As the frontman of the Smiths and as a solo artist, Morrissey has managed to capture the radiant glow of sadness in ways that few rock icons have. Now the man who gave us ''Heaven Knows I'm Miserable Now'' has channeled that gorgeous misery into Autobiography, a bracing, beautiful tour de force of a rock memoir.
His tale begins in '60s Manchester, a blighted sub-working-class town. There grew Steven Morrissey, an aimless and perpetually melancholy youth. The operatic heartbreak that would later inform the Smiths' best songs sprang from his everyday tragedies the pain of divorce, the passing of too-young family members, and the alienation that comes from sexual confusion. He was saved through pop music, eventually finding a compatriot in guitarist Johnny Marr and forming a band of his own. The passages on the blooming of the Smiths and their harrowed existence huge in the U.K. but constantly under fire from critics, contemporaries, and suits alike deftly convey his eternal inner struggle, wavering between the ecstasy of finding his voice and the angst over bad business decisions and fractured friendships.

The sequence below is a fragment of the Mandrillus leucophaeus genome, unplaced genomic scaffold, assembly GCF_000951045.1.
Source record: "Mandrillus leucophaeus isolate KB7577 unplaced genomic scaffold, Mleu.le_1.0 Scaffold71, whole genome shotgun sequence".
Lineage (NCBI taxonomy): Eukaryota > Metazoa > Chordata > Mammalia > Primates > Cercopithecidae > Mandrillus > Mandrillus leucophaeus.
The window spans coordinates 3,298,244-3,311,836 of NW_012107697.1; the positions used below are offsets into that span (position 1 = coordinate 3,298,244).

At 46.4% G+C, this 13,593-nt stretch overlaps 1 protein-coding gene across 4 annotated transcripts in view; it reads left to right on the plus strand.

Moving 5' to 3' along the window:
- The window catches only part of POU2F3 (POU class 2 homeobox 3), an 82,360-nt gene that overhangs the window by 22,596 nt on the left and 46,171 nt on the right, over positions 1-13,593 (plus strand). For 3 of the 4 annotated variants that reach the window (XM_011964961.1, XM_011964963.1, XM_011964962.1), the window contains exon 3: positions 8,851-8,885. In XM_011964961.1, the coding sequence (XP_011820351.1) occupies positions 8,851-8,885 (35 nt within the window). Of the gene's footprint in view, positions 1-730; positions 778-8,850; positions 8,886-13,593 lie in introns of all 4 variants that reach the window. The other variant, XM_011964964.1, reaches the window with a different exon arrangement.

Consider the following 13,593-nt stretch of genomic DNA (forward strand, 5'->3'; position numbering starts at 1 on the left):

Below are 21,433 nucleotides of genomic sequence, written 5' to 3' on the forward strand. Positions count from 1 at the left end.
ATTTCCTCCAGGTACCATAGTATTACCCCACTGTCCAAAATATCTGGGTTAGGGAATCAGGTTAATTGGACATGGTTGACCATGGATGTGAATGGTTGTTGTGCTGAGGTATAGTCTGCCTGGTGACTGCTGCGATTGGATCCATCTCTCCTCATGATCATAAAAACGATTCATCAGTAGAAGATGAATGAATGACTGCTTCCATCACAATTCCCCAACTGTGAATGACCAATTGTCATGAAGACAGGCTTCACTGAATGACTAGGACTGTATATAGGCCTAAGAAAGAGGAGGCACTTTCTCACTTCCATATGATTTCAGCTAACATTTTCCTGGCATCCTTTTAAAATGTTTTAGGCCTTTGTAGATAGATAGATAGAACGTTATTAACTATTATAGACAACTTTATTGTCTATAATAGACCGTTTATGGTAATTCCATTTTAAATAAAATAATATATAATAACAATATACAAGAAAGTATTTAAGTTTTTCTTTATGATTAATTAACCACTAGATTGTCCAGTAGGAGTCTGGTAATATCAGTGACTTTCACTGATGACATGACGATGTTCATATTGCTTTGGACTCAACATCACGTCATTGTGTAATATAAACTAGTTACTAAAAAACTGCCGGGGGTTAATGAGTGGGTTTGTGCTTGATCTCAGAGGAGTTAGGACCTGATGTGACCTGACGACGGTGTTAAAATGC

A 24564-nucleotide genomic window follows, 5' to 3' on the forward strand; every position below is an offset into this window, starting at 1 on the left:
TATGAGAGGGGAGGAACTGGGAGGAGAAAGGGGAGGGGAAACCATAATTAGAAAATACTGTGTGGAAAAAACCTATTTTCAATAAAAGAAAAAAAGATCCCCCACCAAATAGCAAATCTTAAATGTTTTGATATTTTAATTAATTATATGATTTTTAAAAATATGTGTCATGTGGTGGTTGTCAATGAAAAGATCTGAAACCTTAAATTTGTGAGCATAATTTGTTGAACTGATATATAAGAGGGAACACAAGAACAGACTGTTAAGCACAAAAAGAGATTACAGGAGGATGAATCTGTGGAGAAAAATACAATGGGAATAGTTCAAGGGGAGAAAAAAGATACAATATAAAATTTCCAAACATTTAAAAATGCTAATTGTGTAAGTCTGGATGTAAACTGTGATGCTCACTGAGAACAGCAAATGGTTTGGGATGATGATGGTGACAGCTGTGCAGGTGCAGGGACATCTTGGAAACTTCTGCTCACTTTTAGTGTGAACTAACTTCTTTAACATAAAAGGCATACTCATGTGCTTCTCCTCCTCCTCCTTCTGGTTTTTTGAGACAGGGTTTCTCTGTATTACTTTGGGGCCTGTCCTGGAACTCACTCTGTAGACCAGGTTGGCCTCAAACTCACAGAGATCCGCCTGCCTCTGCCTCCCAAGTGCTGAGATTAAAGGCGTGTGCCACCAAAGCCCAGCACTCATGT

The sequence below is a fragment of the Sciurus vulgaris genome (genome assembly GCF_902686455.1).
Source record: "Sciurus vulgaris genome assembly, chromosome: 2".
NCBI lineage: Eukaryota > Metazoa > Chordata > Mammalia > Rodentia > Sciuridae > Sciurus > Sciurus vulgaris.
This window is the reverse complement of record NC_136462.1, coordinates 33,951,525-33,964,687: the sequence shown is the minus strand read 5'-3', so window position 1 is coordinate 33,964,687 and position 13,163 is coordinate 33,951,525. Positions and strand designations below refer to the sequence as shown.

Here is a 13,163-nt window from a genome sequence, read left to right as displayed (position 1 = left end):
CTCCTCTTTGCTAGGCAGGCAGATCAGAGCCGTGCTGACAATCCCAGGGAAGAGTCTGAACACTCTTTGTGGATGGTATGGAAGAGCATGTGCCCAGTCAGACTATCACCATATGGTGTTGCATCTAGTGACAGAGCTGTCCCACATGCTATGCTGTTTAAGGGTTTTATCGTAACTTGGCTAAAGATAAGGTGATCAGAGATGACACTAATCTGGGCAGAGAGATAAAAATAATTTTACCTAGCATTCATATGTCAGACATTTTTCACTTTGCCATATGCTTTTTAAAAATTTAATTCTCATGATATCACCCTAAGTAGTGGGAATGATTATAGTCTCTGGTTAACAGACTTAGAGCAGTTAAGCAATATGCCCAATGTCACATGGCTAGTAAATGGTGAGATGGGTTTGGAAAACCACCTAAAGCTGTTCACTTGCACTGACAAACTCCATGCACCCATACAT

Autobiography is not divided into chapters, a structural challenge that makes the propulsion of the prose all the more important. Even as Morrissey's romanticism turns to hostility during his transition from the Smiths to a solo career, his way with words remains wonderfully lush. Sideways skids into topics like animal cruelty feel pulsating and alive, especially when his gallows humor lifts the mood. It's those glimpses of light in the darkness that make Autobiography spry, and they reflect Morrissey's greatest gift as a frontman: Even when he's spewing bile, his poetic raconteur's soul keeps him lovable. A